26 June 2016, Abuja — Nigerian business enterprises have expressed hope of a strong recovery for the Naira this year as they expect the national currency to gain strength in the next quarter, while cautioning that before the turnaround, it may further weaken in the current quarter.
Their optimism was contained in second quarter Business Expectations Survey Report of the Central Bank of Nigeria, CBN, recently released. The Business Expectations Survey, BES, was conducted during the period May 1st to 13th, 2016. A total of 1,950 firms were surveyed nationwide, drawn from the updated survey frames of both CBN and the National Bureau of Statistics (NBS). A response rate of 99.5 per cent was achieved during the reporting quarter and covered the industry, construction, wholesale/retail trade and services sectors.
The BES report is coming at a time the CBN introduced a flexible foreign exchange policy aimed at recovering the value of the Naira and further strengthening it against the United States dollar. Barely a week after implementation of the new forex regime, which allows the naira to be determined by the market forces of demand and supply, the national currency trended positively. The market rallied as the Nigerian Stock Exchange All-Share Index (NSE-ASI) rose by 3.17 percent, and market capitalisation added N279 billion to close higher at N9.579 trillion on the first day of the announcement. By the close of the week, that is three days after, the stock market (measured by NSE-ASI) garnered a total gain of about 7.97 percent.
Despite the promising start with the implementation of the market-driven regime, analysts have however urged caution.
Similarly, respondent firms surveyed were also optimistic that inflation and borrowing rates, which they expected to rise in this quarter, would fall in the next quarter.
The respondents, as well, indicated “a positive outlook in the volume of business activities, as well as improved prospects for employment in the next quarter.”
They, nevertheless, identified insufficient power supply as the major constraining factor to their business activities in Q2, 2016. Other constraining factors, according to the CBN report, were “financial problems , unfavourable economic climate, high-interest rate, competition, access to credit and unfavourable political climate and unclear economic laws.”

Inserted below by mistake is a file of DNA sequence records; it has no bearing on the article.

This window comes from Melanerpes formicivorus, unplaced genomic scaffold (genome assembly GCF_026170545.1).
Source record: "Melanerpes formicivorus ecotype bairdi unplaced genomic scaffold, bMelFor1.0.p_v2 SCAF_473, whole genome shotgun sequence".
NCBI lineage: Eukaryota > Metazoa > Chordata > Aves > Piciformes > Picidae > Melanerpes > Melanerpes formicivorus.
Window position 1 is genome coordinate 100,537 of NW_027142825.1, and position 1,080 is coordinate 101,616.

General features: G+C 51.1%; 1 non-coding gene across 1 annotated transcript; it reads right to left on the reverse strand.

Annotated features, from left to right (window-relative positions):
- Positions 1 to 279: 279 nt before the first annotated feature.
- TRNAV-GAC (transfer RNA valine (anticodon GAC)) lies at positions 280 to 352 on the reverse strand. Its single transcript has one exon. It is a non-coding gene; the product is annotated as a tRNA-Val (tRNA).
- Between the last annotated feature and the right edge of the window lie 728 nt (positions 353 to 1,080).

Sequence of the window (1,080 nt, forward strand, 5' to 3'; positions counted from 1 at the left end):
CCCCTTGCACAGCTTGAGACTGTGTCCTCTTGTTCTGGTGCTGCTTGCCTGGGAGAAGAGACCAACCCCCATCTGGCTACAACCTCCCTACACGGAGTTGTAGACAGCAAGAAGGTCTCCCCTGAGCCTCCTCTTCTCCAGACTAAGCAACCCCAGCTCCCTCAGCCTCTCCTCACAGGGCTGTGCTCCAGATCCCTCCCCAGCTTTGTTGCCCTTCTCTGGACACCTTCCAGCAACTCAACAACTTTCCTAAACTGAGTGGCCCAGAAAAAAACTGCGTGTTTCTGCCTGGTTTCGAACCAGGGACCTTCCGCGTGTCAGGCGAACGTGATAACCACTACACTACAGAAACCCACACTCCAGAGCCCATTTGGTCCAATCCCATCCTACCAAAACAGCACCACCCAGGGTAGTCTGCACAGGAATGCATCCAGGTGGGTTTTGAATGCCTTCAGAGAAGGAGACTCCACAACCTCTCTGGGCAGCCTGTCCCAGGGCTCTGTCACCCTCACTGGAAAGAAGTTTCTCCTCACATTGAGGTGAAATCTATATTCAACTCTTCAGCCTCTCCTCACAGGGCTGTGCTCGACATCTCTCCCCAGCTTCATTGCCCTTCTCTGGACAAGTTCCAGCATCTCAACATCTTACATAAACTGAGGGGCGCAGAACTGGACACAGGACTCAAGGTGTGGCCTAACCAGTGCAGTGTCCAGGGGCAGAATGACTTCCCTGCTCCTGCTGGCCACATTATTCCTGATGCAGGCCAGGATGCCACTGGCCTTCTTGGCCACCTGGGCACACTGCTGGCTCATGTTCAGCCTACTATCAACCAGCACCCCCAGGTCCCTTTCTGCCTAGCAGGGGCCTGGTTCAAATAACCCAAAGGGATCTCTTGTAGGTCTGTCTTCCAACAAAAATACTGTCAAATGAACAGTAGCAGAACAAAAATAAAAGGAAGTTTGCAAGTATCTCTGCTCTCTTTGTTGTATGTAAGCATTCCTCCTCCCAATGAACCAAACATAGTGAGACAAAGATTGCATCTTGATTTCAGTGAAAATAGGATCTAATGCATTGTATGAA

According to the report, “the sector with the highest prospects for employment was serviced, followed by wholesale/retail trade, industrial and construction sectors.”
Respondent firms were pessimistic about the macro economy in Q2 2016.
The pessimism was driven by the opinion of respondents from all the sectors: industrial, wholesale/retail trade, construction and services. However, the BES report noted that “respondents’ pessimism in the volume of total order and their internal liquidity positions, dampened the volume of their business activities in the current quarter.”
“Similarly, respondents’ pessimism on access to credit, further lessened their internal liquidity positions in the review quarter.”
Respondents were drawn from the industrial, construction, wholesale/retail trade and services sectors. The services sector is made up of financial intermediation, hotels and restaurants, renting & business activities and community & social services. The distribution of firms by sector showed that services sector constituted the highest number of respondents (34.5 percent), followed by wholesale/retail (26.7 percent), industrial (24.9 percent) and construction (13.8 percent).
A breakdown of the respondents by the orientation of business showed that 17.0 per cent were import-oriented, 2.3 percent were export-oriented, 7.6 percent were both import– and export-oriented, and 73.2 per cent were neither import- nor export-oriented. The distribution of firms by employment size showed that small size firms constituted 80.6 percent of responses, medium size firms 14.7 per cent, and large size firms 4.6 per cent.
*Kunle Aderinokun – Thisday